The second day of the symposium began with a keynote lecture from Katie Hinde Ph.D., (pictured, right) an Assistant Professor of Human Evolutionary Biology at Harvard University. Dr. Hinde spoke on “Boy Milk & Girl Milk: Evolutionary Insights,” and drew from research that she undertook as a postdoctoral researcher at UC Davis, and as part of the Foods for Health Institute.
Dr. Hinde’s presentation approached the study of milk from an evolutionary biological lens. Milk is a great evolutionary compromise and the forces of natural selection act on mammalian milk. In her study of rhesus macaques, Hinde discovered that during stages in her reproductive career, a monkey mother is making a decision about allocating biological resources towards lactation; there is a trade-off between investment in their own health and the health of their offspring. Dr. Hinde’s research examines the quality of breast milk across a mother’s reproductive career, and found that mothers produce different qualities of milk depending on the sex of their baby and on where that birth falls in the timeline of their reproductive life. Dr. Hinde studied the pressure of natural selection on mothers and their milk, and concluded that calcium-rich milk accelerated the development of daughters (to mature and reproduce early) and high-fat-concentration milk increased the body mass of sons (to improve physical growth). These sex-specific differences were found in the yield, fat and mineral concentrations, protein levels, and hormones delivered in the mother’s milk.
In studying the phenomenon of different milks in rhesus macaques, Dr. Hinde worked with Gail Carpenter and Barry Bradford at Kansas State University and came to similar conclusions for cows. They found that cows produce significantly more milk after they gestated a daughter, and cows that had a daughter in their first pregnancy produced more milk for the second pregnancy, even if that second infant was male. This has significant potential for the dairy industry since the sex of the first child continues to effect the milk production of the cow mother over the course of her lifetime.
Dr. Hinde concluded her presentation with a fascinating look at the behavioral consequences of sex-different milk. She found that not only are mothers producing nutritionally-different milk for their offspring, but that milk also contains different cortisol concentrations that produce negative social effects for their daughters (like nervousness and fearfulness) and positive social effects for their sons (like playfulness and curiosity). The production of cortisol was linked to the mother's lower parity, or her social ranking within the community. This finding opens up new and exciting opportunities to study the relationship between nutritional and social outcomes as a result of different milk qualities.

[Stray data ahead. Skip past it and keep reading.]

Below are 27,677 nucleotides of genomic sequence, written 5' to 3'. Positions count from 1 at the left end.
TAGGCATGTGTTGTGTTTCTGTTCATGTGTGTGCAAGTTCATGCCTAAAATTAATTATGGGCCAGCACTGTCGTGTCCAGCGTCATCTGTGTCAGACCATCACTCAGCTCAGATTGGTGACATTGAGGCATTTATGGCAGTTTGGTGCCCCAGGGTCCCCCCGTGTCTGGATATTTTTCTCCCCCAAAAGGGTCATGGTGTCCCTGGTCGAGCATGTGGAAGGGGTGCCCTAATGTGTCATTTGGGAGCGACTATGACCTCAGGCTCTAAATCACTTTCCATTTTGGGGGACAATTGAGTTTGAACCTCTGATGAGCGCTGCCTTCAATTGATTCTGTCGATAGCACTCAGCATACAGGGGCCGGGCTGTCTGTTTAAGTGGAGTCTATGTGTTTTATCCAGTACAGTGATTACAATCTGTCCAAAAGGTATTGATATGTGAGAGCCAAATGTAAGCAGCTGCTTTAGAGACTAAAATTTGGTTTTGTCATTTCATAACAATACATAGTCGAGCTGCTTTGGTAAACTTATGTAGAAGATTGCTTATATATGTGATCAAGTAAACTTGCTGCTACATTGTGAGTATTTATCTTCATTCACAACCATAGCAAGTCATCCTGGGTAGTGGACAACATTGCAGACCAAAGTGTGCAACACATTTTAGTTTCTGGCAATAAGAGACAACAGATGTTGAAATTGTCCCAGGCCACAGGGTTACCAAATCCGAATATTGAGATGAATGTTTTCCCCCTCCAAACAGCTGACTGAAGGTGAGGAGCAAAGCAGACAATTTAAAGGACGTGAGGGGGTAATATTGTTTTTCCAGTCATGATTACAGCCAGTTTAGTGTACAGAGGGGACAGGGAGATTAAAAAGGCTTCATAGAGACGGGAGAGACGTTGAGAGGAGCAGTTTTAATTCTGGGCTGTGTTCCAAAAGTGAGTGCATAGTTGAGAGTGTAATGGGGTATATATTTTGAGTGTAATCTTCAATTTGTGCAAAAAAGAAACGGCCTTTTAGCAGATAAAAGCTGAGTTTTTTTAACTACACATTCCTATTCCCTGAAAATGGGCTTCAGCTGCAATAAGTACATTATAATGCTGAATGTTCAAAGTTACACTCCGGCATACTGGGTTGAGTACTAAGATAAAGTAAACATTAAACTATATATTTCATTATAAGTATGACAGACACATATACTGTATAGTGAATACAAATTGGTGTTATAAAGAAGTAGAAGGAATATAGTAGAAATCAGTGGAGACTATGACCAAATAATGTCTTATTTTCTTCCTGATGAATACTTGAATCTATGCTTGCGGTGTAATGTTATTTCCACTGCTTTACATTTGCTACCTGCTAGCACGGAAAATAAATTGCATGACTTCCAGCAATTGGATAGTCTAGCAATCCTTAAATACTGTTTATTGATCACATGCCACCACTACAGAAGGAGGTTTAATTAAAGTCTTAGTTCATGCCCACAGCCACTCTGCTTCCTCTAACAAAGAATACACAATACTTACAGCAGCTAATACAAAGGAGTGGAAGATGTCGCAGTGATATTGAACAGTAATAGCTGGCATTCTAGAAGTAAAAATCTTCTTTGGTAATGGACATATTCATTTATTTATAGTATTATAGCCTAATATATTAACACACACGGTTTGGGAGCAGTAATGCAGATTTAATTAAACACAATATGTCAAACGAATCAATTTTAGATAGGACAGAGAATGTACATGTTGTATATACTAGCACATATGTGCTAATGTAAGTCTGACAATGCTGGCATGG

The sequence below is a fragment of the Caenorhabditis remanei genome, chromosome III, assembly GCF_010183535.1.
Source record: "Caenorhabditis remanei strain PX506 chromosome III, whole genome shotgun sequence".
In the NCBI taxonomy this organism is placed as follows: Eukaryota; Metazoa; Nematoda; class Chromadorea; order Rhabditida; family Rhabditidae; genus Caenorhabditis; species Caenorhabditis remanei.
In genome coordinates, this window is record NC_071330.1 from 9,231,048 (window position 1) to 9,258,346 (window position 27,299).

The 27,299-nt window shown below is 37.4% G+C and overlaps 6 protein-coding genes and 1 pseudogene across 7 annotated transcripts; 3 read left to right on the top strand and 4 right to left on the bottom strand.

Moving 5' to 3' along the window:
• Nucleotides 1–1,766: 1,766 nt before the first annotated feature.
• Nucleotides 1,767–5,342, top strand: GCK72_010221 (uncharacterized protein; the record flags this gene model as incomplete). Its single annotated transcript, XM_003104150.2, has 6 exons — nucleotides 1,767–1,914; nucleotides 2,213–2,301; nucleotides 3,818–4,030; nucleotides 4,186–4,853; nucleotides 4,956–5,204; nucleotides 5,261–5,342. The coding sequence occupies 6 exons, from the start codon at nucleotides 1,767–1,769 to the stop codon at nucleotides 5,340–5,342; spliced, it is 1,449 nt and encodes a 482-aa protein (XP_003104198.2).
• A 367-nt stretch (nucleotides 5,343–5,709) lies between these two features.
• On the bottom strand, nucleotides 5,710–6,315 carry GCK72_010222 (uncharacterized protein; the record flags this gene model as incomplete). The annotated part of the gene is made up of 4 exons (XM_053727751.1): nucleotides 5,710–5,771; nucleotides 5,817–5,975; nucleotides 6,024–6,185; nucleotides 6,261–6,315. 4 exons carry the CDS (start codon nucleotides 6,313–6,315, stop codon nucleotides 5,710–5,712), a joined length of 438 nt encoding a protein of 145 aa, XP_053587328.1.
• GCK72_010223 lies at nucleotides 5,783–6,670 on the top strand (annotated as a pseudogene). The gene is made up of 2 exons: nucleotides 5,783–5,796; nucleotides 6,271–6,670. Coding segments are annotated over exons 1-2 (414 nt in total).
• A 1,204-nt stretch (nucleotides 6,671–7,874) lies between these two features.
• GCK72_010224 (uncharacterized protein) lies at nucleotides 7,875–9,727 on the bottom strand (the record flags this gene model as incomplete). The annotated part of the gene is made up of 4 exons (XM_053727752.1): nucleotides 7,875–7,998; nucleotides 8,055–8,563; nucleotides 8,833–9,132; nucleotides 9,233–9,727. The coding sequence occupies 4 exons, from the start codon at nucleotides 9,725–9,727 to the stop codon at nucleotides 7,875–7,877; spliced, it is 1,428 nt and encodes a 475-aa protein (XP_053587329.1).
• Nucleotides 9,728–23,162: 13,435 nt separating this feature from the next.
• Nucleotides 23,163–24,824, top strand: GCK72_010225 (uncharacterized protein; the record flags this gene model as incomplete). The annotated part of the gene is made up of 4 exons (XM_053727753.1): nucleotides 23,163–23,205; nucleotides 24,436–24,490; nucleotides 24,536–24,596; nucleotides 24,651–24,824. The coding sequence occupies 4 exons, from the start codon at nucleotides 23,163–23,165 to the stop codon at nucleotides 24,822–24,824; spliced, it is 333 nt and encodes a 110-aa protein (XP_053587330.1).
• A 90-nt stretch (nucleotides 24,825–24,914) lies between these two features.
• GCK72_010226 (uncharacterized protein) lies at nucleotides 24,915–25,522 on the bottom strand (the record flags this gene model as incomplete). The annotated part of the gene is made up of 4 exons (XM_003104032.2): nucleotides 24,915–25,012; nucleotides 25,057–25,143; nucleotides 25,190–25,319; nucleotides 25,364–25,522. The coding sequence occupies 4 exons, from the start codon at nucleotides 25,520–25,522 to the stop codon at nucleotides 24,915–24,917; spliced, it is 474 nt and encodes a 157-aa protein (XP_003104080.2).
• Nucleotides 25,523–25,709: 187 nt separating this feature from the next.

The second keynote address of the morning featured Russ Hovey Ph.D., a Professor in the Department of Animal Science at UC Davis (pictured, left). Dr. Hovey is currently pursuing pig models for the study of human lactation and mammary development and focusing on the protein prolactin to potentially help women who struggle with insufficient milk supply. Prolactin, in concert with estrogen, is a key determinant of mammary development, and the complex mammary epithelial tissues are very similar in pigs and humans. Dr. Hovey’s work calls for a need to understand what is happening at the level of tissue, and a need for continued models and genetic manipulation in order to build our knowledge of the development and function of the mammary gland.In his talk, “Modifying Mammary Gland Function, Then, Now, and in the Future,” Dr. Hovey spoke on his lab’s research into the development and function of the bovine mammary gland. Dr. Hovey explained that the mammary glands have specific windows of developmental sensitivity and plasticity that can be manipulated through a variety of approaches, including dietary intervention and genetic selection.
After a short break, the symposium reconvened for a trio of presentations from Nurit Argov-Argaman, Ph.D., Klaus Lehnert, Ph.D., and doctoral student Daylan Tzompa-Sosa, addressing the manipulation of bovine milk fat. Dr. Nurit Argov-Argaman is from the Department of Animal Sciences in the Robert H. Smith Faculty of Agriculture, Food & Environment at the Hebrew University of Jerusalem in Israel. Her invited lecture, “Metabolic Regulation of Bovine Milk Fat Globule Size,” focused on this unique feature of milk fat and explained why it is important to understand the regulatory function of the milk fat globule size.